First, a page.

I gathered a great deal of information on such subjects as Indian slavery, Native land sales, the Atlantic maritime trade, and Native education in Massachusetts. This information contributed to the book by providing historical context for Wompas’s life, but most nitty-gritty details were tangential to the book’s purpose so do not appear in it. Because those details could help other scholars working on more narrowly focused books or articles, I have placed them here where they can be accessible to anyone who has the URL.
[Hardesty] shares the individual stories of enslaved people, bringing their experiences to life. He also explores the importance of slavery to the colonization of the region and to agriculture and industry, New England’s deep connections to Caribbean plantation societies, and the significance of emancipation movements in the era of the American Revolution.
In 1773, an ad appeared in the Boston Gazette for a Black artist who was described as possessing an “extraordinary genius” for painting portraits. From this brief mention, we will explore the life of a gifted visual artist who was enslaved in Boston, his friendship with Phillis Wheatley, the enslaved poet, and the mental gymnastics that were required on the part of white enslavers to justify owning people like property. Through the life of a second gifted painter, we’ll find out how the coming of the American Revolution changed life for some enslaved African Americans in Boston. And through the unanswered questions about the lives of both these men, we’ll examine the limits of what historical sources can tell us about any given enslaved individual.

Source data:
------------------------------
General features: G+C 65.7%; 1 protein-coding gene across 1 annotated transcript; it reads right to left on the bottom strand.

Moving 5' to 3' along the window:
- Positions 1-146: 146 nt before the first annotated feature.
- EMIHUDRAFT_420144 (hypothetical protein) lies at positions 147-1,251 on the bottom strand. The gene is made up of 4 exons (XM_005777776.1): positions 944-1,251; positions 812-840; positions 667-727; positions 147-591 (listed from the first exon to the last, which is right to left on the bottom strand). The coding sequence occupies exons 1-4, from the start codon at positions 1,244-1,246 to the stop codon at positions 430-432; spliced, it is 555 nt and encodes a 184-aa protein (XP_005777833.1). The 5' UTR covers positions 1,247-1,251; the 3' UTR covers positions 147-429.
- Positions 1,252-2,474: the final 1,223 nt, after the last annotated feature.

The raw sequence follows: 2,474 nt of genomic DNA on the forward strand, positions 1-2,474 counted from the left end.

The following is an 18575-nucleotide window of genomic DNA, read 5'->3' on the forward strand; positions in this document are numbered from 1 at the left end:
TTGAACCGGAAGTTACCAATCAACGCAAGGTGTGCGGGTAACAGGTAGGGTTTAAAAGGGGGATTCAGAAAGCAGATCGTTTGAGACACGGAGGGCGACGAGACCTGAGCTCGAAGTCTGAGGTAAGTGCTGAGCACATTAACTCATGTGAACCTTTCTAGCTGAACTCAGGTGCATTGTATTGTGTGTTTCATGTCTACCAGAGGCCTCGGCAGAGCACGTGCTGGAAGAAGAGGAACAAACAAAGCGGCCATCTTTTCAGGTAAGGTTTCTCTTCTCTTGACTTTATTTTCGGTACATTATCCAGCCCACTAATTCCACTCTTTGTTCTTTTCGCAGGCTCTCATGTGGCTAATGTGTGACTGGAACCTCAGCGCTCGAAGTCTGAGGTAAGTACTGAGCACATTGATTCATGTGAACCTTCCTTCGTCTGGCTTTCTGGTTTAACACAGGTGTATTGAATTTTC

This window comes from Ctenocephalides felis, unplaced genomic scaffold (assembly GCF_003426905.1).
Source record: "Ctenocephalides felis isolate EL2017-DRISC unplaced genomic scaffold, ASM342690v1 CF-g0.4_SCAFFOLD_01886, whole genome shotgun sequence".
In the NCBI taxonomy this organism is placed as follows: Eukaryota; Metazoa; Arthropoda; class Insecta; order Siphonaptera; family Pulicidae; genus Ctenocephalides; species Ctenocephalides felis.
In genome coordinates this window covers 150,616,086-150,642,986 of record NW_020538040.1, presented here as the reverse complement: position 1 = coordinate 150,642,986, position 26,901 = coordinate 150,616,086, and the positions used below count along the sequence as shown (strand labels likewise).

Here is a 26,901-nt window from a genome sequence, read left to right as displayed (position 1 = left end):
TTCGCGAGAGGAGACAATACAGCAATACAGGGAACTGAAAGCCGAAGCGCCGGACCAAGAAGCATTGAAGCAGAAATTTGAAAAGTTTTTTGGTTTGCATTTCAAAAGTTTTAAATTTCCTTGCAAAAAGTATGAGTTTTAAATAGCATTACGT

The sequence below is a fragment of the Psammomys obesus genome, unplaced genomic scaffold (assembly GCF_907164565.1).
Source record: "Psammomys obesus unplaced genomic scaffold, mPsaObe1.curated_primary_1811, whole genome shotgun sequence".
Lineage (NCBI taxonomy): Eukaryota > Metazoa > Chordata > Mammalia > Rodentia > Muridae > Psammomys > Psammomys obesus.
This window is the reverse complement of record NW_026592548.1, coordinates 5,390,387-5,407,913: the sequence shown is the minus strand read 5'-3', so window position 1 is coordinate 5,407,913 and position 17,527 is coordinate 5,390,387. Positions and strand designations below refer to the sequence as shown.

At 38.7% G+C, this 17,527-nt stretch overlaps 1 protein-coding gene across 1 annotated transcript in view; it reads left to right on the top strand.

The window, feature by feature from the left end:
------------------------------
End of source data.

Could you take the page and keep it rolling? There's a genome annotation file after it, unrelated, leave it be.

– HUB History
Hub History Podcast: Mutiny on the Rising SuMutiny on the Rising Sun, with Dr. Jared Ross Hardesty (episode 234) (2021) Host: Jake @HUBHistory
This week, Jake interviews Dr. Jared Ross Hardesty, author of the new book Mutiny on the Rising Sun: a tragic tale of smuggling, slavery, and chocolate, which uncovers the dark web of interconnections between Old North Church, chocolate, and chattel slavery. Dr. Hardesty will explain why a reputable sea captain would become a smuggler, trafficking in illegal chocolate and enslaved Africans; the risks an 18th century Bostonian would take to provide himself with a competence, or enough money to allow his family to live independently; and what it meant in that era to be of but not from Boston. At the heart of the story is a brutal murder and mutiny on the high seas, illustrating the fundamental brutality of life in the 18th century, but the role of the church (specifically Old North Church) in the social and economic lives of Bostonians is also central to understanding the life and death of Captain Newark Jackson.
– HUB History
Dynamic Digital Research Tools
Atlascope Boston, Norman B. Leventhal Map & Education Center at the Boston Public Library
Founded in 2008, HathiTrust is a not-for-profit collaborative of academic and research libraries preserving 17+ million digitized items. HathiTrust offers reading access to the fullest extent allowable by U.S. copyright law, computational access to the entire corpus for scholarly research, and other emerging services based on the combined collection. HathiTrust members steward the collection — the largest set of digitized books managed by academic and research libraries — under the aims of scholarly, not corporate, interests.